The West has also freed itself from Russia, the remains of a former world-power which is not 'former' enough for Western tastes. Russia played a rather peculiar role in the Balkan War. Its claim for continued world-power status alongside of and in cooperation with the West was challenged. Russian complaints about NATO aggression in Yugoslavia, as well as threats to do something about it, were simply brushed off by Western statesmen. On the other hand, Russian offers in the form of demands to assist NATO in the diplomatic phase, as well as in implementing NATO's peace with a military presence, were accepted in principle. The principle, that 'Russia has a role to play,' gives a positive diplomatic form to the Western goal --- quite negative as far as Russian power is concerned --- for the complete submission of Russia into the 'new world order.' Russia has not been allowed to decide anything, including administering its own sector in Kosovo, and has recognized this. How Russian political life will react to this recognition is uncertain and remains a 'problem' for the West. The extreme view from western commentators, that Russian participation has 'tainted' NATO's real victory, only reflects the idealistic annoyance that the former superpower has been dragging out its too-slow and not-steady-enough march to take up its rightful position as a fully-developed and de-armed member of the third world.
The clarification of the pecking orders with Europe and within the West as whole is also an important result of the war. Germany has been recognized as a military power to match its economic successes, bombing and occupying foreign soil for the first time since the end of the last world war --- not on its own, but only as part of a collective European power. On the other hand, the European Union, having challenged the United States economically with a new currency and politically by asserting its responsibility for Yugoslavia, has gotten a decisive response. The Balkan War had all the earmarks of an American-led operation. Engaging in a massive and qualitatively superior air campaign was something only America could pull off. European suggestions and prognostications about the course of the war or avoiding or shortening the war or compromising slightly with Milosevic or allowing the Russians a bit more diplomatic leeway to deviate from NATO's demands --- all were simply brushed off by the American leaders. America has questioned the pecking order within NATO and has given its answer. It has re-established its military presence within Europe for the foreseeable future, teaching Europeans an important lesson: they cannot rely on their economic strength to pursue their imperialistic dreams without a corresponding military force outside of American participation and control.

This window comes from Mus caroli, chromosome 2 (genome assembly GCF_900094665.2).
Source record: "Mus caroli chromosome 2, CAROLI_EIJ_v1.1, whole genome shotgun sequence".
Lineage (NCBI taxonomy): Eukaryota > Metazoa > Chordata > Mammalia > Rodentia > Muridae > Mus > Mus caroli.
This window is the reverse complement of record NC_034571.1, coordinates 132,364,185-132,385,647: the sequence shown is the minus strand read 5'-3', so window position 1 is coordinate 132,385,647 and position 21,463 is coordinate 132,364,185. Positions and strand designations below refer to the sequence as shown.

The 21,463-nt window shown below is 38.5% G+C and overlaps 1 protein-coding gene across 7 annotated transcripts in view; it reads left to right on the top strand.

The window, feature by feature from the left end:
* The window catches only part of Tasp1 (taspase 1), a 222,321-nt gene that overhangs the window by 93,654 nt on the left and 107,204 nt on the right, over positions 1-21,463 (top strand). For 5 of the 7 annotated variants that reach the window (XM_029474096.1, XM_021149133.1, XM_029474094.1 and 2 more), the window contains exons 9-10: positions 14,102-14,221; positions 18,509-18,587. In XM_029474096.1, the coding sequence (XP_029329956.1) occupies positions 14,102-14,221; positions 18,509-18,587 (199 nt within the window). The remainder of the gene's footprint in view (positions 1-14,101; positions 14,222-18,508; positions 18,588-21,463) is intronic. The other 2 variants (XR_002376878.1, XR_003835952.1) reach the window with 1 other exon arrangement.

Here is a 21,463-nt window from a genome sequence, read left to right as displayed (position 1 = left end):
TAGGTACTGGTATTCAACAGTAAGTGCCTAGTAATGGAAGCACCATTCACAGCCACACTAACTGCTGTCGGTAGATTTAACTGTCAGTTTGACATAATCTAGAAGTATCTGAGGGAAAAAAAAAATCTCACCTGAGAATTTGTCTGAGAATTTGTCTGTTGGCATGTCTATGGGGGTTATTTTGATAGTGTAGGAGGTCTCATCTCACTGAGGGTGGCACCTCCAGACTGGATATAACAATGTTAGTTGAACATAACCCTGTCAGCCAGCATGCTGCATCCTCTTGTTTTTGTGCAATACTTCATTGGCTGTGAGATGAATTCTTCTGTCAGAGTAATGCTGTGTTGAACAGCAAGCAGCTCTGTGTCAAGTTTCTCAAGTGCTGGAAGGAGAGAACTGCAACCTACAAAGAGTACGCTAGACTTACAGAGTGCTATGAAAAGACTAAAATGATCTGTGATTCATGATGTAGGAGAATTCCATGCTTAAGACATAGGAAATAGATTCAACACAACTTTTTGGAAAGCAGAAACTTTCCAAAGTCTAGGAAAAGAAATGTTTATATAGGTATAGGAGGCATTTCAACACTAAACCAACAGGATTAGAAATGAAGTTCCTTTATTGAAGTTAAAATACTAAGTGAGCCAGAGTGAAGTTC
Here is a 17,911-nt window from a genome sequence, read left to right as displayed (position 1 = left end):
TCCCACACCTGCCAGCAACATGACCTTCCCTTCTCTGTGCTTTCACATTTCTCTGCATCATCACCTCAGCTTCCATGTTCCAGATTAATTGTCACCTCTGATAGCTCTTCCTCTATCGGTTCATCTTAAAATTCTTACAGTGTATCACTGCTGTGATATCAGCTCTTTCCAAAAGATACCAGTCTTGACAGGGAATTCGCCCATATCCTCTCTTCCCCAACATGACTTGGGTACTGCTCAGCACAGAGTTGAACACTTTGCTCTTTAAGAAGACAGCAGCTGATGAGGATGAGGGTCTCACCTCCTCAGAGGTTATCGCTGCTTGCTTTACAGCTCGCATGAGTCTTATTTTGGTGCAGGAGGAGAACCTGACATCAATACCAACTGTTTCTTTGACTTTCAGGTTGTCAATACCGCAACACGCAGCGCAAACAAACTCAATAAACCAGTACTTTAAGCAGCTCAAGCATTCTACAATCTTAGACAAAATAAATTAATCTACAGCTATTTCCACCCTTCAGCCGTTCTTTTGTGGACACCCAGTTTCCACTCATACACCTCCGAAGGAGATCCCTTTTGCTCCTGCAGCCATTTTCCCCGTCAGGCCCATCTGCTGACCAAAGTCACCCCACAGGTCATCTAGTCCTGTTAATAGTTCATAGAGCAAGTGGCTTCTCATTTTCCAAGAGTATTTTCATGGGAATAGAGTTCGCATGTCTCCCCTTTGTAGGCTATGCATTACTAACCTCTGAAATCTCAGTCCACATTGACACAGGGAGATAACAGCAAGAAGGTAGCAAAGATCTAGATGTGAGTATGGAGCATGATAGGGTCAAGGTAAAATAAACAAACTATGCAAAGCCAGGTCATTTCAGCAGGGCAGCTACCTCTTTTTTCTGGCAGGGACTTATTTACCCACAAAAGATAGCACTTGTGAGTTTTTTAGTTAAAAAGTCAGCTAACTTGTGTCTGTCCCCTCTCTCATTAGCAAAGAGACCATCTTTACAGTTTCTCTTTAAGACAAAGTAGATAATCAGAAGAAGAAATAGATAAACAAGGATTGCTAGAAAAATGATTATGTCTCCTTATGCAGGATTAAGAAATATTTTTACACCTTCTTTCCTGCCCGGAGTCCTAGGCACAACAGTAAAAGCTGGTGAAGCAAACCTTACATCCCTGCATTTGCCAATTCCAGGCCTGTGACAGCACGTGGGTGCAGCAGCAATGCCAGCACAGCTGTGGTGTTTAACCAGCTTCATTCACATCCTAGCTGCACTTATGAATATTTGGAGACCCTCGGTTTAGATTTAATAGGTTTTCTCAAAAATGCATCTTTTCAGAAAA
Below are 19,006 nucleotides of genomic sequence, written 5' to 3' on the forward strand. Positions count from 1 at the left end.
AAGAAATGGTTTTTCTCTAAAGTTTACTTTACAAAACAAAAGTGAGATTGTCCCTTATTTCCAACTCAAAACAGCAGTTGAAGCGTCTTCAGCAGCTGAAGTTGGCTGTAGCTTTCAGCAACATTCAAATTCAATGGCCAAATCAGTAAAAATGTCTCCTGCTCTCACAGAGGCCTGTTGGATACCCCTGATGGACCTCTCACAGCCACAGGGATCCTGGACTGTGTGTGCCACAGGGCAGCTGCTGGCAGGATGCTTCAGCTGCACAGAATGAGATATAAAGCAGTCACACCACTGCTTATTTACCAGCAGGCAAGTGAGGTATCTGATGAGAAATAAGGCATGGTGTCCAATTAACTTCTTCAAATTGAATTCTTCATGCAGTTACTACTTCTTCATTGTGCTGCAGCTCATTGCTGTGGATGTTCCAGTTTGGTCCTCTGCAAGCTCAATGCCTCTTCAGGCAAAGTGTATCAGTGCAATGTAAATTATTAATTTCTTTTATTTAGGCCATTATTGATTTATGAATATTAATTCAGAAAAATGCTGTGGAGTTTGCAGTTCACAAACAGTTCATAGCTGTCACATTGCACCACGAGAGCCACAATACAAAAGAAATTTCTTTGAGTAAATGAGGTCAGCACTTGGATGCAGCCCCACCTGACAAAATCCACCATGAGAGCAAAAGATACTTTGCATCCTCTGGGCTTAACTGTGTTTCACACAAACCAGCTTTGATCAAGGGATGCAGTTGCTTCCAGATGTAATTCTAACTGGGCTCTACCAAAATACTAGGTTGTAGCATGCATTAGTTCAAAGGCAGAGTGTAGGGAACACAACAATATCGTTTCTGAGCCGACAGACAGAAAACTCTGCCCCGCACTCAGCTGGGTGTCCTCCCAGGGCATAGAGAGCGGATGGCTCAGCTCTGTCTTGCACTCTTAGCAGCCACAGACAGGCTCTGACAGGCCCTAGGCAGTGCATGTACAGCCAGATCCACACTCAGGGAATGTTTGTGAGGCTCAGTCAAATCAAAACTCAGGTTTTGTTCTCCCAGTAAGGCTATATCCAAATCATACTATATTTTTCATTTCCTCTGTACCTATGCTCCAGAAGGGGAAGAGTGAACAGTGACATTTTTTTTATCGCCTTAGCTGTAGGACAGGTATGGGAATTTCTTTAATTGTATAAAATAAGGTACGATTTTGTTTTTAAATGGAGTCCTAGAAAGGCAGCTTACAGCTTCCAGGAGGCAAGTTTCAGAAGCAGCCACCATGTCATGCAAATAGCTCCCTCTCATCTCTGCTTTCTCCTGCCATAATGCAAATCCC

© GegenStandpunkt 1999